Even as his job hung in the balance, the pudgy prankster got into hot water again — this time for an alleged joke on a teenager in the EMS Explorer program at the Brooklyn EMS station in Canarsie, where Palleschi had been exiled on modified duty, sources said.
An anonymous tipster told the FDNY that, two weeks ago, Palleschi wrote a stickup note demanding cash, then folded it up and passed it to the young Explorer, claiming it was a coffee and bagel order that he should get filled at the nearby Dunkin’ Donuts.
According to sources, Palleschi admitted he added a line about a stickup to a coffee order compiled at the station but said he ripped that part off before the Explorer ever left the building to hand it to a Dunkin’ Donuts clerk.
The head of Palleschi’s union local isn’t trying real hard to defend him either. Read the full story HERE.
IT HAS ONLY RECENTLY BEEN REVEALED that last month the FDNY has pulled the 35 volunteer ambulance squads in the city from its 9-1-1 dispatch system. In a memo to the dispatchers, a high-ranking EMS chief said that the volunteers “are no longer required” to help cover the calls sent out for emergency medical services.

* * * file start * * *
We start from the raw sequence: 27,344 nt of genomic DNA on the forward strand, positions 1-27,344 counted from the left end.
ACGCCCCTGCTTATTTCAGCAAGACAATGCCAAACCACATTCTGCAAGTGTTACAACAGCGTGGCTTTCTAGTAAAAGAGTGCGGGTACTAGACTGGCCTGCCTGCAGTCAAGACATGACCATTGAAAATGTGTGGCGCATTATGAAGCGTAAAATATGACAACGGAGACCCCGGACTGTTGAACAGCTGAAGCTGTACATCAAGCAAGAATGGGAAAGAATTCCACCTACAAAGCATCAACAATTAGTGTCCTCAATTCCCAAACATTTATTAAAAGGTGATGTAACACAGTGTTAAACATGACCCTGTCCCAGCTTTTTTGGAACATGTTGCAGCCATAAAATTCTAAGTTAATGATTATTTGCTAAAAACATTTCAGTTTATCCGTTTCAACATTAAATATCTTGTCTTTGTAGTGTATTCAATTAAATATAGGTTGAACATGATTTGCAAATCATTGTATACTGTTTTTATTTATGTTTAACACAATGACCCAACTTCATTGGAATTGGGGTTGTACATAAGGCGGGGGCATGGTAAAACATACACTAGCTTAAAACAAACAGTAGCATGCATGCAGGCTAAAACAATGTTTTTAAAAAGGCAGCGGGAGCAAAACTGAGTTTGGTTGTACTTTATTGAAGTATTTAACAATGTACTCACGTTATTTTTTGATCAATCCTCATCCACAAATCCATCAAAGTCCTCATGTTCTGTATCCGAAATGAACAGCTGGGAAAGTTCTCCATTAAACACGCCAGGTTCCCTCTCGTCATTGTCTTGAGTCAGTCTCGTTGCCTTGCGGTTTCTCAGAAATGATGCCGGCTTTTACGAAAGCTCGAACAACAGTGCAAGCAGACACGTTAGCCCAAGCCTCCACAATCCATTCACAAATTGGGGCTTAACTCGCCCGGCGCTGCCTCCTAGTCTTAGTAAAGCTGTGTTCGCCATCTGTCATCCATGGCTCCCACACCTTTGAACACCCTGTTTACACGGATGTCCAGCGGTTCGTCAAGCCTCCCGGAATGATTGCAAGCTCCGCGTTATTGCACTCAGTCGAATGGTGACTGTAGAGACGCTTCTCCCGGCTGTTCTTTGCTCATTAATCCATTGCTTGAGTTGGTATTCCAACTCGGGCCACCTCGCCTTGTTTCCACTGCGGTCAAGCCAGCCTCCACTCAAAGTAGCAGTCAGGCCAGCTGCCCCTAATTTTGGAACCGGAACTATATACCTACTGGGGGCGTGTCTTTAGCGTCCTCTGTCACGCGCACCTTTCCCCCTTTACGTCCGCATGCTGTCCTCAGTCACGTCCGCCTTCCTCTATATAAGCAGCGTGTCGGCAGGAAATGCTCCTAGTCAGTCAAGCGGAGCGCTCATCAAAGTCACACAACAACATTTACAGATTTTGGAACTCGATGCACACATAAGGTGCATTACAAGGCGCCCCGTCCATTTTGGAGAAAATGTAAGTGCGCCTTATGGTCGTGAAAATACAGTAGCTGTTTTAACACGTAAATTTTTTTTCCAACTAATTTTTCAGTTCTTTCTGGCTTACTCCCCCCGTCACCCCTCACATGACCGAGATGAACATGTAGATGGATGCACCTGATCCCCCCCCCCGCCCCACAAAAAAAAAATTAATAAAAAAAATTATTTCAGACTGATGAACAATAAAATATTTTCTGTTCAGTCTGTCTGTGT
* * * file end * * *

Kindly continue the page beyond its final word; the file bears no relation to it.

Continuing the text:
The volunteer squads operate about 50 ambulances, mostly in Queens, Brooklyn and Staten Island. They usually respond to more than 10,000 EMS calls a year, albeit most of them are not dispatched directly from the 9-1-1 center. When the city is overloaded, or sees a response delay, they sometimes call the vol. units on a phone line or the mutual-aid radio frequency. Most of the squads have their own emergency phone number and the citizens in their territory call them directly.
Flatlands Volunteer Ambulance Corps (Brooklyn) website photo
The medics who ride the units all have the same qualifications and certifications that any other medic units have. Many of the volunteers, in fact, are off-duty FDNY medics.
The New York Post has the full story on this recent revelation HERE.
The local city council members were caught unawares of this new policy and are already beginning to plan hearings on the reason for this puzzling decision. The volunteer squads are not only saving the city a lot of money, but they are seriously reducing response times in many instances.
Here are some selected websites for a few of the NYC volunteer ambulance squads:
AN FDNY AMBULANCE STRUCK AND KILLED A PEDESTRIAN in Brooklyn just before dawn Tuesday morning.
The ambulance was taking a 100-yr.-old woman with abdominal pains to the hospital when another woman, believed to be in her 70′s or 80′s, entered a crosswalk into the path of the ambulance. Neither police or fire authorities have yet confirmed if the ambulance was traveling with its lights and siren activated. The victim was reportedly pushing an old grocery cart ahead of her when she started across an on-ramp with her back to where the ambulance was approaching from.